For the second year in a row, the environmental issues and red tape that have looped firmly around the gates of the Maggiora circuit meant that Italy’s second Grand Prix of the year took place in the sand of Ottobiano, a short distance southwest of Milan. Here are some of the talking points from a hot and very busy round 11 of 20 and the start of the second phase of MXGP.
1. Nightmares can come true
And so can dreams. Last weekend was a contrast of emotions for the outright dominators of MXGP thus far. Right collarbone surgery for Jeffrey Herlings on Wednesday prompted a ten-day break for the rider that had won eight from ten and with seven 1-1s. The Dutchman had perhaps tempted fate after his impressive victory in France the previous week by calling Ottobiano one of his favorite tracks, but “I haven’t had much luck there: the first time I broke my hand and the second time I got cooked!” The 23-year-old didn't even make it this time.
The news that he’d miss the Italian sand after a practice crash and what could and should have been a firm 50-point banker became a shining gift in the lap of Antonio Cairoli. While Herlings was trying to animate himself with some determined and resolute messages on his Instagram feed, Cairoli set about maximizing the opportunity to snare just his second triumph of the year. Ottobiano was the scene of spoils in 2017 for #222 (when a sick Herlings toiled with heat stroke), and while the home ground played into his favor, it was also a vast stage where he couldn’t fluff his lines.
“It is so hard to race in Italy,” he said afterward. “[All] you hear for four or five days is ‘you need to win,’ ‘you need to win,’ ‘you need to win,’ and if you can handle the pressure it is nice, and it is very emotional if you can make it.”
Cairoli crashed on Saturday but showed sharp form to blast back from last to seventh in the qualification heat. The reminder that he couldn't squander the possibility for a full loot led to a holeshot and total control of the first moto on Sunday, and then the urgency that helped him to pick up the 450 SX-F from a drop in the second race to overtake Honda HRC’s Tim Gajser and post his first 1-1 since Spain and round three.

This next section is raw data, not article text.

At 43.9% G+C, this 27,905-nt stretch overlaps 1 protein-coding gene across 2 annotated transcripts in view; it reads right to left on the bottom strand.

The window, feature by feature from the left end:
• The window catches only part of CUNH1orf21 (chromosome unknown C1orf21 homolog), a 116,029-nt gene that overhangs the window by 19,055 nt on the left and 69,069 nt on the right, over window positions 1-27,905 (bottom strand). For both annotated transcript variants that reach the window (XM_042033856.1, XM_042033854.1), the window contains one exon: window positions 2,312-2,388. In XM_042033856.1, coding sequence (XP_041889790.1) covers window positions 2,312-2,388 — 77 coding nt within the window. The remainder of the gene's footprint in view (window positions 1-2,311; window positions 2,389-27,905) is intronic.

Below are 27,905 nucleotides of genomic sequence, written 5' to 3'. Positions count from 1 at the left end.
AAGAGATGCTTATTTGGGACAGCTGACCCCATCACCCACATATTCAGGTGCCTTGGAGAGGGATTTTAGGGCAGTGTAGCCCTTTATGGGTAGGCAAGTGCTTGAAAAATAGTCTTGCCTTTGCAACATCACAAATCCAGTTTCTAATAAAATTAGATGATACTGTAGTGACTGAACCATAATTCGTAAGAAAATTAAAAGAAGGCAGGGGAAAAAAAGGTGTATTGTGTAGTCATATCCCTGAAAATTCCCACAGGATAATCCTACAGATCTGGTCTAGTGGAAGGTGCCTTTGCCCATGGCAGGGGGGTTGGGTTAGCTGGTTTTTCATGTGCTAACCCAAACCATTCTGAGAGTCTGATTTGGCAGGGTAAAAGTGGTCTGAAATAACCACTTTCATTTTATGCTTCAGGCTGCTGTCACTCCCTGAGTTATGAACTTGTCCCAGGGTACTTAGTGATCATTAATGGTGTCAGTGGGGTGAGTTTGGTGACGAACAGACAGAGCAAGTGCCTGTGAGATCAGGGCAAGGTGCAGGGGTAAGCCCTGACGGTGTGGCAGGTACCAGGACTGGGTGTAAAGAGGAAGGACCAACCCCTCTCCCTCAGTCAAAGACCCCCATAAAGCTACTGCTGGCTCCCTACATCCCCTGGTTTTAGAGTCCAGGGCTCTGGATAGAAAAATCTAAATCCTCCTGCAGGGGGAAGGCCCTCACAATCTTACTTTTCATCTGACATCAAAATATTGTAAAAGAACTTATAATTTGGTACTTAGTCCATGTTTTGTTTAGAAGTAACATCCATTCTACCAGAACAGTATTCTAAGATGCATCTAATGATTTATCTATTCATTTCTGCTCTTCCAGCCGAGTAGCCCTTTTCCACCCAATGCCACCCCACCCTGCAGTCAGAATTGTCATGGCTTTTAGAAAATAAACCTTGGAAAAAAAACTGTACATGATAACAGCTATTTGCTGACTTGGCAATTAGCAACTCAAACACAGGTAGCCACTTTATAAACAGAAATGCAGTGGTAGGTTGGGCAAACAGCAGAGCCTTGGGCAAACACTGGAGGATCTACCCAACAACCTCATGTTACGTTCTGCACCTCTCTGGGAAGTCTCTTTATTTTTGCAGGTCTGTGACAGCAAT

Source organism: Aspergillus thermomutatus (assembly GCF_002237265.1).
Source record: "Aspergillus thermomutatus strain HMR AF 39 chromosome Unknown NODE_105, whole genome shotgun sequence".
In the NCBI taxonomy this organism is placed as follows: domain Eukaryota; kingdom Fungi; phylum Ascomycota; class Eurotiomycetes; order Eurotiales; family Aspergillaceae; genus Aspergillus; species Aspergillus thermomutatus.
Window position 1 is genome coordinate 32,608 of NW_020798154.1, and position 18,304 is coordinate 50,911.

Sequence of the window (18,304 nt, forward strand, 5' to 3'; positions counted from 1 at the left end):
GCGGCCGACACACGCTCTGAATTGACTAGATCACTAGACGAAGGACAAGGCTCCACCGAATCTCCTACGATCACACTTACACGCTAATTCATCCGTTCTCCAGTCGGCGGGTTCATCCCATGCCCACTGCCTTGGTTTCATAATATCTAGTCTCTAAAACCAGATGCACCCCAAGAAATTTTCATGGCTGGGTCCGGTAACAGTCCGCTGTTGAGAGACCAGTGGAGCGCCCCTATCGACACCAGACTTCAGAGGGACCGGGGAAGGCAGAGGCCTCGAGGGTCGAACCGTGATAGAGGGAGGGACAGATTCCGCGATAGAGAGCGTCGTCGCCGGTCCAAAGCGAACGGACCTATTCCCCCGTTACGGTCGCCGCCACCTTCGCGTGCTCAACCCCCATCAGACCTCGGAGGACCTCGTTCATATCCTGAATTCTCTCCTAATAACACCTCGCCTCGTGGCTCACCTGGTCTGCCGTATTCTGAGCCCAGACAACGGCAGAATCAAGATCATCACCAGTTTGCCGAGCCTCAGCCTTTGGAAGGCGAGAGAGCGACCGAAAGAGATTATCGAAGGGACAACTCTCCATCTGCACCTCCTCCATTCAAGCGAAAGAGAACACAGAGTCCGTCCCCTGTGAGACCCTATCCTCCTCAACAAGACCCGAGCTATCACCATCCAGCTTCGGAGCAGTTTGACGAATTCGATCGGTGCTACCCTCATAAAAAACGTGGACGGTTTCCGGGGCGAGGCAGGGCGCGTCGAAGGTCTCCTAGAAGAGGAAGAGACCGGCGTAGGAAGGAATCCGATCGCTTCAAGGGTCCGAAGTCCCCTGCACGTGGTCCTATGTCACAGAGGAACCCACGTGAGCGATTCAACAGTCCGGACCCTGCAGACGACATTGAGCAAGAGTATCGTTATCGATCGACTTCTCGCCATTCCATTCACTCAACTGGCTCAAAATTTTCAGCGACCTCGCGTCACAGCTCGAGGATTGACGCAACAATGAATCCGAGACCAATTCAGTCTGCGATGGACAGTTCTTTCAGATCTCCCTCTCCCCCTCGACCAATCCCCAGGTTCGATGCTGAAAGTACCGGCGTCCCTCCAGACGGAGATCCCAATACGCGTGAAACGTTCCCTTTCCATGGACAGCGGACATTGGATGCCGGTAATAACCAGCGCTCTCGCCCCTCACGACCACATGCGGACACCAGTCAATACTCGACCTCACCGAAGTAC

Mission accomplished, and (perhaps) vindication in one of the few possible strategies left in the 32-year-old’s cupboard for a title defence against Herlings—patience. A widening chasm of 62 points at the top of the standings was slashed to just 12, and most of Herlings’ hard work to build an advantage was lost in a matter of hours.
Nine rounds, 18 motos, and 450 points still to go. This one is just getting started again.
2. The confidence of assurance?
Rockstar Energy Husqvarna’s Thomas Covington has sorted his future for 2019, and the pacifying effects on his mindset—coupled with growing esteem in the wake of recovery from a knee injury—is creating a very competitive and accomplished racer. The sharp bumps and pace of the Italian sand would have crushed a young #64 circa 2013-’14, but the 22- year-old showed form that was almost the finished article in Italy. A first moto blast represented a second checkered flag in the space of a week and just the fourth race all year that didn't fall to a Red Bull KTM.